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Convicted arsonist Frederick Maw sentenced to prison - KXLF.com | Continuous News | Butte, Montana

Convicted arsonist Frederick Maw sentenced to prison

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Frederick Maw, a convicted arsonist, was sentenced in Helena on Friday to 20 years in the Montana State Prison. Frederick Maw, a convicted arsonist, was sentenced in Helena on Friday to 20 years in the Montana State Prison.
HELENA -

Frederick Maw V, a convicted arsonist, was sentenced in Helena on Friday to 20 years in the Montana State Prison.

The sentence was handed down by District Judge Mike Menahan.

Maw, sentenced for setting a series of arson fires in 2013 in Lewis & Clark County and Broadwater County, was charged again in April of 2016 for setting another arson fire in a slash pile at the Triple 8 Ranch, where he was working as a laborer.

At the time, Maw called 911 to report the fire, and claimed it was an accident.

An investigation showed that the evidence at the fire did not match Maw's version of events, when he said he used fire extinguishers to stop the blaze.

In May 2017 Maw pleaded no contest to the new charge.

In court on Friday, Probation & Parole Officer Deana Lougee told Lewis & Clark County Attorney Leo Gallagher her office agreed with his recommendation for a 20-year prison sentence.

Lougee and Gallagher reviewed Maw's case, including his struggles with mental illness outlined in a pre-sentence investigation report filed prior to sentencing.

Maw has undergone numerous mental health evaluations over the past few years, and he has been diagnosed with schizoaffective disorder.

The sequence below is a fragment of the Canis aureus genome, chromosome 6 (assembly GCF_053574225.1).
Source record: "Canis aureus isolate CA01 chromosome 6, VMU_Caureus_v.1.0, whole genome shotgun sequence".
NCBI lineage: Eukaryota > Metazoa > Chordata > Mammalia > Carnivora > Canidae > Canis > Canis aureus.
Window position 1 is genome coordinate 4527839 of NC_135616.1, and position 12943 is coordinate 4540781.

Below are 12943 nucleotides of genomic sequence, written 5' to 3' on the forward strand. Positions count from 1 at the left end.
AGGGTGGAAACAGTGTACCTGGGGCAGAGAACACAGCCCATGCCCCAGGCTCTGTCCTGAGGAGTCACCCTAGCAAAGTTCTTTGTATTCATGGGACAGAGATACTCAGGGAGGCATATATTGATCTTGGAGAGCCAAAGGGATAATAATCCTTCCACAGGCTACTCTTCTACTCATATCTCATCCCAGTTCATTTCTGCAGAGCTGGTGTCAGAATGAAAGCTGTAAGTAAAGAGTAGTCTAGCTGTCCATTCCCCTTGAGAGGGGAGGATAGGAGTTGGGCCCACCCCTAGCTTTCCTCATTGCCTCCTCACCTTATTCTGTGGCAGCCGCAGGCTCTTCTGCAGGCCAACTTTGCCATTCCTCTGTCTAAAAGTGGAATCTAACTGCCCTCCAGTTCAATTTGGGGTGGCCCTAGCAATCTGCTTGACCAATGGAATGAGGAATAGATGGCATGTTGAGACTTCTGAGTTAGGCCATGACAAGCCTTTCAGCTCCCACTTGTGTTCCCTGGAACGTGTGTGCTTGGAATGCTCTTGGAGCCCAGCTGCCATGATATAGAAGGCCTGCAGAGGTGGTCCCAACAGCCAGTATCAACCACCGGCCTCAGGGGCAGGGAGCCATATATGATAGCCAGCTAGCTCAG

According to the report, while Maw doesn't specifically remember setting the fires in 2013, he does remember what he was wearing those days and what items were in his vehicle at the time.

One mental health expert said Maw has a “selective memory”.

As for the 2016 incident, Lougee said Maw remembers that fire, and claims it was an accident.

“Is it difficult to supervise someone who believes he didn't do anything wrong?” said County Attorney Gallagher.

“He absolutely can't be supervised,” said Lougee.

Maw's defense attorney called his mother to the witness stand.

Caterina Maw told the court her son had suffered from mental health issues for five years prior to the 2013 fires.

She told the court her son, while incarcerated, had not been properly given his medications.

Maw said when that happens, her son is not able to defend himself and he's already been the victim of assaults in jail. She believes her son will likely be further victimized in prison.

Maw's mother told the court her son has suffered from prior abuse from a former fiance who once stabbed her son in the arm.

She also told the court that if her son is returned to the community, he can be placed in an AWARE home.

Defense Attorney Teal Mittlestadt argued in favor of a suspended sentence for her client, saying he'd benefit from being in the community. She also cited his youth and his trouble with his mental illness.

Before pronouncing his sentence, Judge Menahan said he'd reviewed all the reports in the case file, including Judge Kathy Seeley's sentencing memorandum from 2015.

Judge Menahan noted the pre-sentence investigation found that Maw asked his probation officer for permission to light fires when he got his job at the Triple 8 Ranch. Both his probation officer and his supervisor at the ranch specifically told him to only cut slash and not light any fires.

The judge said Maw presents an extremely high risk to the community and that a suspended sentence is not appropriate given Maw's extreme risk to re-offend.

The judge then handed down the 20 year prison sentence.

This isn't the end of Maw's legal troubles. He now faces a petition to revoke his suspended sentence from the 2013 fires.

In that case, County Attorney Gallagher is recommending to Judge Seeley that Maw receive a 40 year prison sentence with 20 years suspended.

It will be up to Judge Seeley whether or not Friday's sentence will be served consecutively or concurrently with the recommended 2013 sentence.

If served consecutively, Maw faces 60 years in prison, with 20 suspended.

In November 2, 2015, when she gave Maw a suspended sentence, Judge Seeley told Maw, “If you violate the terms of this sentence and you come back here, you will go to prison.”

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